More Noteworthy First Paragraphs
The White Shoe Staff
While the following seven First Paragraphs did not win The White Shoe First Paragraph Contest, they are all fine examples of what we were hoping to receive when we introduced this contest. We hope you enjoy them. The final First Paragraph on this page has received a special award: the Best Promotional Material Award (read: the Sucking Up to the Redactor Really Works Award).
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Elizabeth Butteridge pulled the door closed snugly on Kensington Jewelers. She turned the key in the heavy dead-bolt, shook the handle to be sure, and glanced back inside once more to be sure the lights were off and that all the glass cases were empty. As she walked toward her waiting car, she thought about her enduring love of fine gems, of her impending, last flight out of London, and only momentarily of the hapless and trusting clerk lying quietly behind the velvet curtains.
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Naked. The feverish child's feet are cooled by the cracked tiles of the bathroom floor. Mother shuttles back and forth from the kitchen to the bath, bearing blue tray after blue tray of ice cubes.
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Anyway you look at it, he was gonna crash. The car was out of control and there was nothing he could do. Not that he even wanted to. In the longest eighteen seconds of his life, he wondered if:
1. All the money under the seat would burn up in the crash.
2. It was early enough for the accident to make tonight's paper.
3. Rosalyn still subscribed to (and read) the paper.
4. His father would figure out what the chopsticks were for.
5. His high school science teacher was still alive and living in Sandusky.
May the road rise up to meet you, he thought. And how.
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The shelves near the door of his one bedroom apartment were where he kept most of his prized stuff: a stereo, a set of keys, a fish tank, a picture of Lydia, and a toothbrush. Each morning the fish were fed first; then he brushed his teeth; music from his favorite CD, "The Greatest Hits of the Back Doors" filled the room with its weirdness; Lydia's glassed and one-dimensional face was kissed; and last, his keys grabbed and pocketed. Carefully, he would step through his doorway onto the smooth, freshly buffed hardware floor of the apartment building. Stopping then, he looked back, and re-crossed the threshold. The crossing and re-crossing would continue, over and over until he got it right. Sometimes he missed the bus, but that didn't bother him much; after all, things had to be perfect.
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Things looked grim in Apartment 12, and it wasn't just because the small one-bedroom got absolutely no natural lighting. Blood was all over the place, even inside the Tupperware, which was advertised as having airtight sealing properties. This was my fourth double suicide today, and it was only 1:00 P.M. While the coroner poked and poked (the guy carried his long pokie thing everywhere), I noticed a double suicide note. Written in a singsong sort of way, with each participant taking turns explaining what was to be done with the cat, I was struck by the plain spoken way in which they referred to shooting each other in the backs, "just like Jesse James." Then a reference to Cher, and a smiley face. Surely they realized this would arouse suspicion. Who mentions Cher in a suicide note? Not a straight couple, that's for sure. Okay, they'd shot one another in the back, but so what? It just didn't add up.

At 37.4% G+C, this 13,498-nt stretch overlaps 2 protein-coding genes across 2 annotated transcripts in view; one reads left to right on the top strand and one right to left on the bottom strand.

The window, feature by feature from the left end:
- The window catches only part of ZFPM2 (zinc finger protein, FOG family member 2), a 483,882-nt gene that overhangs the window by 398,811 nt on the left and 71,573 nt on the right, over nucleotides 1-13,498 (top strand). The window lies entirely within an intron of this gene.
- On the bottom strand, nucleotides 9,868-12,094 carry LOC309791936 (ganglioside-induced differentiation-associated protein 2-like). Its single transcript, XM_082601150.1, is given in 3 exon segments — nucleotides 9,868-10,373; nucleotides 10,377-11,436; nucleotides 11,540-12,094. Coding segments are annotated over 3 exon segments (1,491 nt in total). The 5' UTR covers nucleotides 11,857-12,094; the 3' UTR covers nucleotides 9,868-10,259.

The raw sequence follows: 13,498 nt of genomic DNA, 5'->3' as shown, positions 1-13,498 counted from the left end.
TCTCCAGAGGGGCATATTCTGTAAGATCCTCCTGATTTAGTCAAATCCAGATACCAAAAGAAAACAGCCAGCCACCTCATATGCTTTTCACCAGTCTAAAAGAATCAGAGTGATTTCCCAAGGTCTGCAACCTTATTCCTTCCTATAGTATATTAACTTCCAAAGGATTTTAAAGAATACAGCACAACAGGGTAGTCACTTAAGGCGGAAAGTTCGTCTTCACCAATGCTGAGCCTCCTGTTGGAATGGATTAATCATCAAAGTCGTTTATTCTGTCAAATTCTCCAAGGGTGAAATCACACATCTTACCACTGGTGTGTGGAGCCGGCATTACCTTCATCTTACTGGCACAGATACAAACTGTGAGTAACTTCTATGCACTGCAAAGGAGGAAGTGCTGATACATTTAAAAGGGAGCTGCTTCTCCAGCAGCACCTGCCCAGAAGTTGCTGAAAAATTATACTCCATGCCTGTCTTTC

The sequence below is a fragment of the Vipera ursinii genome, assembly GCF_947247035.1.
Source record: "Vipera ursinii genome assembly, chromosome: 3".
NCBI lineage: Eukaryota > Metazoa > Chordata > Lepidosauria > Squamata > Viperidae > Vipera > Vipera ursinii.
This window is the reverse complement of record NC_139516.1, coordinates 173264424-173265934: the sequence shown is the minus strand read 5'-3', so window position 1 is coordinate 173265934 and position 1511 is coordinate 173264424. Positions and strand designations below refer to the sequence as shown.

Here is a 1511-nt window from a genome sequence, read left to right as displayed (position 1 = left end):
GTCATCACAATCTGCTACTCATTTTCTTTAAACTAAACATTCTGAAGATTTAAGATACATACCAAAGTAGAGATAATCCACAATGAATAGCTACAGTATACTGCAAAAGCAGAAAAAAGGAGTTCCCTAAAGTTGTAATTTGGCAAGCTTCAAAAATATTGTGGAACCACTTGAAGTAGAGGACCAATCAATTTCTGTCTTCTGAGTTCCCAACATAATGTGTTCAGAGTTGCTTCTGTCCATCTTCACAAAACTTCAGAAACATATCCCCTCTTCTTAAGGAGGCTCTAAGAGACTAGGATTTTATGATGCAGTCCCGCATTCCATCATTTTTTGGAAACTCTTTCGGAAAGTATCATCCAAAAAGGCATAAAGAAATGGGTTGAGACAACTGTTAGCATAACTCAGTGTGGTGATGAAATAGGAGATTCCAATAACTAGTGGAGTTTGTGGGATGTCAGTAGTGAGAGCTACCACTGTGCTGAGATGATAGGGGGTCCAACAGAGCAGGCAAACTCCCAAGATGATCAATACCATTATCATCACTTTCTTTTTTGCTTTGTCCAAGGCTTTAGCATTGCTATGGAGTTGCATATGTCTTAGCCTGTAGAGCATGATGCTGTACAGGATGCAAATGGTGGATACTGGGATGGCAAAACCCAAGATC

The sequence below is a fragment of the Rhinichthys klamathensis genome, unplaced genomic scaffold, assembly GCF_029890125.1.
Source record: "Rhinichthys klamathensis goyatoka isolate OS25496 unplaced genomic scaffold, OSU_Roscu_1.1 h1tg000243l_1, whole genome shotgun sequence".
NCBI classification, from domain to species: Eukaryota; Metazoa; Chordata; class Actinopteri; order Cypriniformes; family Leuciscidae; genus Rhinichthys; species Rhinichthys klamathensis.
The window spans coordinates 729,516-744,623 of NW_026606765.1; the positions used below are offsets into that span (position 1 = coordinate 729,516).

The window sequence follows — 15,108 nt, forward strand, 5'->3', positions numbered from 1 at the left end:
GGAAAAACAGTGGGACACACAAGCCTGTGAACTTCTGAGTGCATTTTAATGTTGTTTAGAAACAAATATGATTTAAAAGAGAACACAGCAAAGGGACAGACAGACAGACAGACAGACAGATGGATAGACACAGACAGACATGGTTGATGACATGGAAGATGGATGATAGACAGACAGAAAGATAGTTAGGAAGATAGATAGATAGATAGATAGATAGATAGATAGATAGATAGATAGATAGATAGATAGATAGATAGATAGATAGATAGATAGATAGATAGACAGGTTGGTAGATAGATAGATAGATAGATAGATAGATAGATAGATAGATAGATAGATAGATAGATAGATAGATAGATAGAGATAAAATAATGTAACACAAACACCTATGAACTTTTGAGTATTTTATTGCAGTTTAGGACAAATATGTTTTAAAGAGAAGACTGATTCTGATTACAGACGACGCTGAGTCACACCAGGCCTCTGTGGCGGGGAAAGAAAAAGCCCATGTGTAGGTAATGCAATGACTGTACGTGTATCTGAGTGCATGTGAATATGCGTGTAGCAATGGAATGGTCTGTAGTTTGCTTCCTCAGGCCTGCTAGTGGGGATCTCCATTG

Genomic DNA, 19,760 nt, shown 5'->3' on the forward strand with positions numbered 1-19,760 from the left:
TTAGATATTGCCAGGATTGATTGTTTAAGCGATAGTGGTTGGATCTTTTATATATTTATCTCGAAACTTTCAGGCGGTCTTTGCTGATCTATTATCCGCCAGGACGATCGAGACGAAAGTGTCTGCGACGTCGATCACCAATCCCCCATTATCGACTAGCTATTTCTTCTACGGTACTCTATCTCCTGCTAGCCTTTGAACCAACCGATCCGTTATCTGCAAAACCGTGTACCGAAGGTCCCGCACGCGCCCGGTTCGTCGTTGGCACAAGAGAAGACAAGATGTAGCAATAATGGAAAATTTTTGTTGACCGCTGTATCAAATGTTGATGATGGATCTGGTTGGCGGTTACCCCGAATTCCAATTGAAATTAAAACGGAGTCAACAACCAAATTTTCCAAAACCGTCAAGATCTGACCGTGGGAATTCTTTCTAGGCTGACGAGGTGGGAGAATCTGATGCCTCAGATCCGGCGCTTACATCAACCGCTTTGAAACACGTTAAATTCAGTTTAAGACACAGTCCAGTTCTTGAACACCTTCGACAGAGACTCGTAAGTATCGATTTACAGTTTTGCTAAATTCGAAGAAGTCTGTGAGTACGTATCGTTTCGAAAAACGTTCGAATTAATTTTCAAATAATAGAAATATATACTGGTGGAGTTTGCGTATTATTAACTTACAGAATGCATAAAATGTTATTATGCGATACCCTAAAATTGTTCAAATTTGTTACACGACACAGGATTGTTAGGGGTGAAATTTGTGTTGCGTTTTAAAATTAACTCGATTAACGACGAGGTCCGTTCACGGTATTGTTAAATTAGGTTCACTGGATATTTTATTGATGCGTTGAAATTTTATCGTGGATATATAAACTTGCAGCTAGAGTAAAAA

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It wasn't much to look at. That didn't matter. It didn't overlook anything and lacked the three most important things every self respecting real estate agent looked for. She didn't much care about that either. Her requirements were exorbitantly modest. Privacy and neighboring houses that were far enough away. This shack in the barrio appeared to be the place. The deal was done on the half destroyed kitchen counter in less than thirty-five minutes and ended with the real estate agent hurrying to his car with the attaché case full of money tucked under his arm and visions of sugar plums in his head. As he sped off, the chemical on the counterfeit bills was already beginning to melt the paper back to pulp. After she watched him leave from the front window, she set up the device in the middle of the room. Its size belied its power and purpose. As it powered on, the howl of all dogs within a mile betrayed its damage. That didn't matter. The field held. The stresses caused the house to collapse as she stepped through.
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Do You Remember?
Do you remember that time we slipped out of work early and headed down to the White Shoe Headquarters? Man, Mr. Politny was really screaming when he found out we left to go check out the competition. Oh, do you remember how we lied to that lady working the reception desk? She was like, "Do you have an appointment with the Redactor?" And you said, "Look lady, You might call him the Redactor, but I call him my biological father!" Dude, that sure shut her up. She just pointed us to his office and you just walked in without knocking or nothing. Do you remember how he got all mad and red faced when we stormed in and demanded to know who was running this joint? He looked like he was gonna blow out his temple when you took his name plate and threw it out the window. And he really didn't like it when you said that White Shoe was really just a money laundering website for Microsoft created suspiciously right around the time the Justice Department filed its antitrust lawsuit. When he said, "Prove it!" and you laid it out like you were reading a manual I almost cried.